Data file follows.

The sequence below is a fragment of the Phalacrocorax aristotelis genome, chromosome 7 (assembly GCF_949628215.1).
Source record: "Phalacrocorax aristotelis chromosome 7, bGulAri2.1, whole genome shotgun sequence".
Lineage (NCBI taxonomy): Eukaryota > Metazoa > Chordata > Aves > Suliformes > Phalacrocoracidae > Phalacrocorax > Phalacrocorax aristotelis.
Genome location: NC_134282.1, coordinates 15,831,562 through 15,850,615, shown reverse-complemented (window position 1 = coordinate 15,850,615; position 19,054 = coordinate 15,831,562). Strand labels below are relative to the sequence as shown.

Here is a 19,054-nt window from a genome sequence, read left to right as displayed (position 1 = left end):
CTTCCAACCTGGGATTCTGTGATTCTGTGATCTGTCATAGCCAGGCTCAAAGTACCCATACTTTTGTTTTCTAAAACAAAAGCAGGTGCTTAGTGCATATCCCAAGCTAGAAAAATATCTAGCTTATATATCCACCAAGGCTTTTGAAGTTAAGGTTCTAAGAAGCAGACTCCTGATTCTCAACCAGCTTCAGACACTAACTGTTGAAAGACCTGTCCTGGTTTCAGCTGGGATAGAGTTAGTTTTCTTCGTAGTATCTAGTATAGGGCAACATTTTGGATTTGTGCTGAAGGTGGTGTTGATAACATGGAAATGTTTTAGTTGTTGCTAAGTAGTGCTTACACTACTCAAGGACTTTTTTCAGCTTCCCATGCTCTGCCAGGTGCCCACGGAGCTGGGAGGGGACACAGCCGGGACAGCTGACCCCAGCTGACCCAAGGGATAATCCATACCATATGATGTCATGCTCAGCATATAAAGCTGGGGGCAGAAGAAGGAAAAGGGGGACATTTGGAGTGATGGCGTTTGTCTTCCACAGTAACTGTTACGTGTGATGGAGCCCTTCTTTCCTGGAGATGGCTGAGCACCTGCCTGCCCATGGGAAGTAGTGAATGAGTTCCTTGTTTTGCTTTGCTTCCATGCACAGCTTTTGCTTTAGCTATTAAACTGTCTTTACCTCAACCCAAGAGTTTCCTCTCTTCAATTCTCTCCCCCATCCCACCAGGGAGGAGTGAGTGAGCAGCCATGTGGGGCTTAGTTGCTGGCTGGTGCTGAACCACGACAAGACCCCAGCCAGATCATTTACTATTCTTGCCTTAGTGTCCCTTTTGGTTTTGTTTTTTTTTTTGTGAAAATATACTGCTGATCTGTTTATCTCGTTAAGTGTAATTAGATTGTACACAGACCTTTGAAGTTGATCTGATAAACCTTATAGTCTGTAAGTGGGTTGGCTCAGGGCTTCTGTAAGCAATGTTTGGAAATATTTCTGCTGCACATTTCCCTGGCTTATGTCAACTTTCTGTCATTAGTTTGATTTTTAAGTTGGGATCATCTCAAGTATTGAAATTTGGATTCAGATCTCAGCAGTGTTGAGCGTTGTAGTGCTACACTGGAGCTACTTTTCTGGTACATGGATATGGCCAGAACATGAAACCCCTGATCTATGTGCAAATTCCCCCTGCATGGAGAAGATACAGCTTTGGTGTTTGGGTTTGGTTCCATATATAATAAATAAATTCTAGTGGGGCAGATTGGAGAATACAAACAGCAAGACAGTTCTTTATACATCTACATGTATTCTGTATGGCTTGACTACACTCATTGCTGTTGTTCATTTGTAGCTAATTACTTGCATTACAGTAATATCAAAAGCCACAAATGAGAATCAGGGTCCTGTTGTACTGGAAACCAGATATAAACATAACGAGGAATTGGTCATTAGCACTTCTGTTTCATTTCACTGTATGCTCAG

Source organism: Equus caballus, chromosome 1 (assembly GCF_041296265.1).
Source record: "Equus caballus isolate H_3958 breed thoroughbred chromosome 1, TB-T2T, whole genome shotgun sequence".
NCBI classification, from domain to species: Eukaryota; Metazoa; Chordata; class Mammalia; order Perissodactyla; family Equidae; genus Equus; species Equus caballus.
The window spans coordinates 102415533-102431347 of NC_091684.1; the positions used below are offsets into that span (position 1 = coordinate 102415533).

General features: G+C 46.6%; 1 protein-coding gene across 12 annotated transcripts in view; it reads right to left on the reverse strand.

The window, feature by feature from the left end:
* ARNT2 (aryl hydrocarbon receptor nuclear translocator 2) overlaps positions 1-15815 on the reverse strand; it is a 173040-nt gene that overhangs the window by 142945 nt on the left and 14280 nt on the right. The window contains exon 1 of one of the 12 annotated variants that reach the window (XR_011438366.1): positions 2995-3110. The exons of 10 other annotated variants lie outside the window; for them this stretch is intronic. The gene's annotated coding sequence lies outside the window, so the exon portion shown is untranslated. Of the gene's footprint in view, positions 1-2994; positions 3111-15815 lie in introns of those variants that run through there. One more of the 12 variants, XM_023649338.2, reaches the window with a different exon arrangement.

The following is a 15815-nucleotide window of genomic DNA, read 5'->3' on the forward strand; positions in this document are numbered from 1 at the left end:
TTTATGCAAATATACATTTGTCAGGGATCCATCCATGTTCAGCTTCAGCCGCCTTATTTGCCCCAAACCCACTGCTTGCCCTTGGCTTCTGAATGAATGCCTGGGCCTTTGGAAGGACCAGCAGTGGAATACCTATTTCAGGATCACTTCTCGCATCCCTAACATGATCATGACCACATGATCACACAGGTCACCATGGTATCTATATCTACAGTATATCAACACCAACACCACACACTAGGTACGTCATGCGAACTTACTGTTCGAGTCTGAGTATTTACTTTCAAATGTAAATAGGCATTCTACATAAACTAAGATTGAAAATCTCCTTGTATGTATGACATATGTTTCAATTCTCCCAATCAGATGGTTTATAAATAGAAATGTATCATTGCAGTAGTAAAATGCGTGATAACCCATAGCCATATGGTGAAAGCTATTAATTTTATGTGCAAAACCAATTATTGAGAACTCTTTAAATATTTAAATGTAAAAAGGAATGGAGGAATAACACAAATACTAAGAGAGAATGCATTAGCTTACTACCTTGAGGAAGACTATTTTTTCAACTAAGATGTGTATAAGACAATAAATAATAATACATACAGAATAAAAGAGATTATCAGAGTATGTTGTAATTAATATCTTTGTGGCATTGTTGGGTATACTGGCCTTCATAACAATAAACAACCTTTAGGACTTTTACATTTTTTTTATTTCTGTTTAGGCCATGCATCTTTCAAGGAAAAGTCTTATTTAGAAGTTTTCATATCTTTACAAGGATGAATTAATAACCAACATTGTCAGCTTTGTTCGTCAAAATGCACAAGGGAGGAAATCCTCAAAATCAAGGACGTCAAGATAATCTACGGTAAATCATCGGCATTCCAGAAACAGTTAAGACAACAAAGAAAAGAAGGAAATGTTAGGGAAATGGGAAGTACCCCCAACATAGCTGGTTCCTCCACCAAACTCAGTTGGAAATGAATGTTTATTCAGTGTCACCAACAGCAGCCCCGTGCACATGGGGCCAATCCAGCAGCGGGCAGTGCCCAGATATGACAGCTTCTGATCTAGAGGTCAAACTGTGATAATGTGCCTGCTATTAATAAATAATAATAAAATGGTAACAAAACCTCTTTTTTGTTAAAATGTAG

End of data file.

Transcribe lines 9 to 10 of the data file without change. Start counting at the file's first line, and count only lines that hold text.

NCBI classification, from domain to species: Eukaryota; Metazoa; Chordata; class Mammalia; order Perissodactyla; family Equidae; genus Equus; species Equus caballus.
The window spans coordinates 102415533-102431347 of NC_091684.1; the positions used below are offsets into that span (position 1 = coordinate 102415533).